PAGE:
Riyadh, Asharq Al-Awsat—Gulf States are looking for possible ways to control inflation rates in the region, including utilizing the Turkish economic model. Gulf States are set to enter into direct negotiations with Turkey next week regarding the possibility of benefiting from the Turkish economic model in order to curb regional inflation rates. This is a clear indication that the Gulf Cooperation Council (GCC) is seeking to strategically address inflation rates, which have steadily risen across the region over the past three years.
The first meeting of the GCC–Turkey Joint Sub-Committee on Economic and Financial Issues is set to be convened on Monday, July 8 in Ankara. The sub-committee will discuss a number of topics, including organizing a seminar on economic reform and the Turkish experience of remedying inflation.
Informed sources, who spoke to Asharq Al-Awsat on the condition of anonymity, revealed that the GCC states will be seeking, through this sub-committee, to increase the levels of economic trade between Turkey and Gulf states over the next few years. The GCC states are expected to put forward substantial incentives to ensure economic trade is bolstered.
Gulf–Turkish relations have improved in recent years, reflecting in joint cooperation in the political and economic arena, in addition to increased tourism links between Turkey and the GCC. Reports indicate that more and more tourists from the Gulf have been traveling to Turkey, strengthening the Turkish tourism sector.
Financial and economic expert Fahad Al-Mashari informed Asharq Al-Awsat that the rising inflation rate in the Gulf requires urgent solutions. He stressed that inflation rates are beginning to directly affect the finances of middle-to-lower income citizens in the Gulf region.
Mashari said that the GCC decision to look to the Turkish experience to deal with inflation shows that Turkey’s handling of this phenomenon is worth studying. He said: “Turkey is a European country, but inflation levels there are lower than those in the region’s states, and this shows that the Turkish government is following a specific economic and financial policy to deal with this.”
Monday’s joint GCC–Turkey meeting will also discuss the scope of financial and economic cooperation between the two sides, especially regarding the exchange of expertise in dealing with financial problems, mortgages, leasing, and expertise in financial agencies and export insurance.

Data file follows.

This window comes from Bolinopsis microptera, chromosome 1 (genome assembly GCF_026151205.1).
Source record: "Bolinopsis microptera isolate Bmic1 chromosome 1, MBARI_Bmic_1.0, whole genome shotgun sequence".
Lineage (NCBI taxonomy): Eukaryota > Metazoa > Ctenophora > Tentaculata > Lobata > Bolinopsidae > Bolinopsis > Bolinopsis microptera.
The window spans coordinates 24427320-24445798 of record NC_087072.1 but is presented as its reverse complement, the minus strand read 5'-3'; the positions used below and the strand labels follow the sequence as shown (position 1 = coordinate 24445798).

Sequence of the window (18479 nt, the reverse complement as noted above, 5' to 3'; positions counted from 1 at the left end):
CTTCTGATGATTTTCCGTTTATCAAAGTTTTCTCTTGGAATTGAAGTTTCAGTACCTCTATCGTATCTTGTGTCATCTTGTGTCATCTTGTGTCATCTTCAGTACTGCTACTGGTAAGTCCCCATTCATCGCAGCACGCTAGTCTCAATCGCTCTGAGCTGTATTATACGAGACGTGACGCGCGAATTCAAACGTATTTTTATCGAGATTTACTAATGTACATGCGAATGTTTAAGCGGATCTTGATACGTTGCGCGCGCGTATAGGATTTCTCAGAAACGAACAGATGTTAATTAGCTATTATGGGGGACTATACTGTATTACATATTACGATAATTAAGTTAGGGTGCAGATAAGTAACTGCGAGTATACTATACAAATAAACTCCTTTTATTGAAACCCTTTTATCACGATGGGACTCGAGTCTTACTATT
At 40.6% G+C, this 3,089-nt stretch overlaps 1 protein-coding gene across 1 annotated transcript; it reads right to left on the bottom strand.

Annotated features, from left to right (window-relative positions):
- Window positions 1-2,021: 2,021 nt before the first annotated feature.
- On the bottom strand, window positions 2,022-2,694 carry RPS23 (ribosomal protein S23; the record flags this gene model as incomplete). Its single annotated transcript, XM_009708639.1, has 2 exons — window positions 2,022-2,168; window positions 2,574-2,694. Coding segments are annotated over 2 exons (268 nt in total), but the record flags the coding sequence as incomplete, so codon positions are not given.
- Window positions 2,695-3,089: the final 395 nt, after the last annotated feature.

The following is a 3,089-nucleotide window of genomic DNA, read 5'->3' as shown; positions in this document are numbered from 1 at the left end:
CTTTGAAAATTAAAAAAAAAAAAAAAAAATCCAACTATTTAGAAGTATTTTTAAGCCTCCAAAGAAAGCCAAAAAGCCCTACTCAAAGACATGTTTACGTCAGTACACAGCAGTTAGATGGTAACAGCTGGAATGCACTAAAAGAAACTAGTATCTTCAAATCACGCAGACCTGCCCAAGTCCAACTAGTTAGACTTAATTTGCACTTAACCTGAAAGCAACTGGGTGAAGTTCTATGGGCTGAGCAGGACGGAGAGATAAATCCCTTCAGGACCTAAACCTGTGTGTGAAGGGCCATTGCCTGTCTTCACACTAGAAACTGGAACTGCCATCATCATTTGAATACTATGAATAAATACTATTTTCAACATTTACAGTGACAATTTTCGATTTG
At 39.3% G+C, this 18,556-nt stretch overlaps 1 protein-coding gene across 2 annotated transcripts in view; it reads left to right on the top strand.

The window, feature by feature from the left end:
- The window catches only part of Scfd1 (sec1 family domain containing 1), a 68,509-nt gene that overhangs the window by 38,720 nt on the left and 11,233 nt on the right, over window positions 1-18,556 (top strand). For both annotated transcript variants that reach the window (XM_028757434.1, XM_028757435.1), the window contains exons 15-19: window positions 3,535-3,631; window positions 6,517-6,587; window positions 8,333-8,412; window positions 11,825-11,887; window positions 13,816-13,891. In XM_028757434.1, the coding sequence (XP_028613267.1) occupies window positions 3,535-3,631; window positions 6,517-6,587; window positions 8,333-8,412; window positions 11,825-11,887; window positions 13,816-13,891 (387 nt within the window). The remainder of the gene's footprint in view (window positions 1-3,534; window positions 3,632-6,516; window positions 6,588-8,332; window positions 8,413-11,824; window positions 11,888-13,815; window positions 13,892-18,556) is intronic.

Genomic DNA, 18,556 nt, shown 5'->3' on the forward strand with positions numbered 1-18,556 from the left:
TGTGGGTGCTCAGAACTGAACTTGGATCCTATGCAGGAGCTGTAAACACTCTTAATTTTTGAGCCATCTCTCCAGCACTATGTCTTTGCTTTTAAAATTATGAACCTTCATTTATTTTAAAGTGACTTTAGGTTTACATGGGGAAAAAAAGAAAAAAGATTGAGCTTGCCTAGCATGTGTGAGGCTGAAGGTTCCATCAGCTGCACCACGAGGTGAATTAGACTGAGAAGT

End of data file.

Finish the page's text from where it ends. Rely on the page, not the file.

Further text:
The meeting comes as a result of the fourth joint ministerial meeting of strategic dialogue between the GCC and Turkey, which was held at the end of January 2012. It called for the establishment of a joint sub-committee to deal with economic, financial, and monetary issues. The sub-committee will prepare recommendations needed for these issues and refer them to the financial and economic cooperation committee and the joint committee for economic cooperation between the GCC and Turkey.
Trade between the GCC and Turkey is expected to reach USD 40 billion by 2020, while the combined GCC and Turkish economies are approximately USD 2 trillion.
The Qatari National Bank reported that the rate of consumer price inflation in the Gulf stood at 3 percent in 2012, down from 3.7 percent the previous year. The International Monetary Fund (IMF), on the other hand, estimates international inflation at 4 percent and inflation in the Middle East and North Africa (MENA) at closer to 10 percent. The IMF reports that inflation in MENA has increased successively over the past four years. Regional inflation rates topped out in 2008 at 11.2 percent, according to the IMF.
Saudi Arabia has the highest inflation in the region at 4.6 percent, followed by inflation rates of 3 percent in Oman, 2.9 percent in Kuwait, and 2.8 percent in Bahrain, followed by Qatar and the UAE. Turkey’s inflation rate hit a nine-month high earlier this year, standing at approximately 6.9 percent; although this is higher than the inflation rate in Gulf States, Ankara has witnessed significant success in reducing this from previous figures.